I see many references to input and output caps helping with "stability" and some outright references to preventing oscillation in both answers on this site, and even in some data sheets. I also have seen references saying that the 7805 is "inherently stable" in both answers on this site and even in some data sheets and app notes. Are the datasheets/people using the term "stability" confused or are there versions of the 7805 that actually can become unstable? If so, I would like to see an example of a circuit in which this would happen.
It's quite challenging to make them misbehave to the point of oscillation in practice, especially with light loads. Try heavy loading, no input capacitance at all and some source inductance, but I offer no guarantees. You can tell as oscillation approaches you'll see reduced phase margin, meaning overshoot/undershoot on load or line changes.
Based on simulation, it looks like something like 500uH with a 0.5A load will be close to oscillation typically. This is a pretty pathological arrangement. The plot below is with 400uH and a 0.55A load which decreases* to 0.5A at t=100usec
* the decrease is done with a tanh function over a period of about 1usec, so not quite an ideal switch opening.
This comment does not extend to other types of regulators (especially LDOs) which are easy to make oscillate. And, of course, in real circuits we prefer to live on the side of "guaranteed to be stable" rather than "guaranteed to oscillate", at least for voltage regulators. The opposite would be true of things that are intended to oscillate- as the old saw says "amplifiers oscillate, oscillators don't".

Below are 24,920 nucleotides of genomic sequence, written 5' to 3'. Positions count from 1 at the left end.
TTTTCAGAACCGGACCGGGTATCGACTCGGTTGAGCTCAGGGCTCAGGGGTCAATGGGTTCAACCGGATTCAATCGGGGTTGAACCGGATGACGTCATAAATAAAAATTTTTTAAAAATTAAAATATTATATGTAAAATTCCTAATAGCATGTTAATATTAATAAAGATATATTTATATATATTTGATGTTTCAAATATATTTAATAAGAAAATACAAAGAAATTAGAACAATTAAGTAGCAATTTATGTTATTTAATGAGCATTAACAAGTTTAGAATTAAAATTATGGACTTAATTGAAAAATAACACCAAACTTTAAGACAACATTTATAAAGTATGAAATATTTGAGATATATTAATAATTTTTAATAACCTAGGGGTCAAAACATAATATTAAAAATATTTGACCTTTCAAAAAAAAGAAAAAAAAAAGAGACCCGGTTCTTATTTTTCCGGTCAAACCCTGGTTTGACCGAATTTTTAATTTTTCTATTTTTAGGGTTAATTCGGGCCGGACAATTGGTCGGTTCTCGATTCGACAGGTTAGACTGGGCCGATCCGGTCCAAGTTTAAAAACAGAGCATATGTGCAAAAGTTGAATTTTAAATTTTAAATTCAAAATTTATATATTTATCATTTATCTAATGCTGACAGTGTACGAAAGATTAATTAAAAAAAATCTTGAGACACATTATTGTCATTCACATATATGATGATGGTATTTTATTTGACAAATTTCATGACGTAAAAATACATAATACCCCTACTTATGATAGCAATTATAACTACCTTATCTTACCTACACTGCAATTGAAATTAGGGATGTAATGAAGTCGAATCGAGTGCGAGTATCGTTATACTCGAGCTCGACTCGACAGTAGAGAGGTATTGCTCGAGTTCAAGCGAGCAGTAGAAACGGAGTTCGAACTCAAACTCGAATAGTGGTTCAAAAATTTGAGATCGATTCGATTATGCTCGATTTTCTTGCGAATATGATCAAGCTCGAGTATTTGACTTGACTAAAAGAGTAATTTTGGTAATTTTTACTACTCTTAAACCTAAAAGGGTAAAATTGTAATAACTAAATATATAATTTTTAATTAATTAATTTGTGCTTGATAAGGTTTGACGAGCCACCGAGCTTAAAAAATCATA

Edit: I tried a couple quick tests- with a relatively large input capacitor at the regulator (1uF) it shows low level (2.5mV p-p) oscillation at about 8kHz. Much below that it lowers the frequency of oscillation but magnitude remains high. Adding only a capacitor to the output with the input inductor present reduces the stability- 5-10nF is enough to make it oscillate with 400uH inductance on the input and a 0.5A load.
I had a 7805 in an application oscillate. However is was not quite in the way you are thinking here. I had a 7805 that was loaded in such way that the part was getting rather warm. It had a rather measly little heat sink but it was not enough to keep the parts temperature below the critical thermal cutout level of the regulator. As such the part would get really hot and cutout causing the output to drop to zero volts. As soon as the load was removed the part would start to cool off and eventually come back on again. It would oscillate like this at a couple of seconds rate. I also found I could change the oscillation frequency by placing a tool on the small heatsink!!
While a Vreg can be "inherently stable," it's still beneficial to add 'stabilizing' components externally, to prevent the possibility of load instabilities outweighing the internal stability & 'forcing' the regulator into unsta le operation.
To use a more obvious analogy, imagine you're feeding rope to someone as they rappel down a cliff.
- As long as the climber maintains a fairly predictable/steady pace, you (being inherently helpful) can maintain an even, stable tension on the rope.
- Now, imagine the same climber stops for a few minutes, trying to find a new route; then they suddenly slip off the face & drop; then catch themselves on the face again; climb up a foot or two; then fall yet again.
In this instance; while you may have a stable footing, be very good at maintaining stable tension on the rope, etc. Wouldn't it be incredibly useful to have a rope-stabilizing pulley/drag system to keep the rope from getting into unstable movements?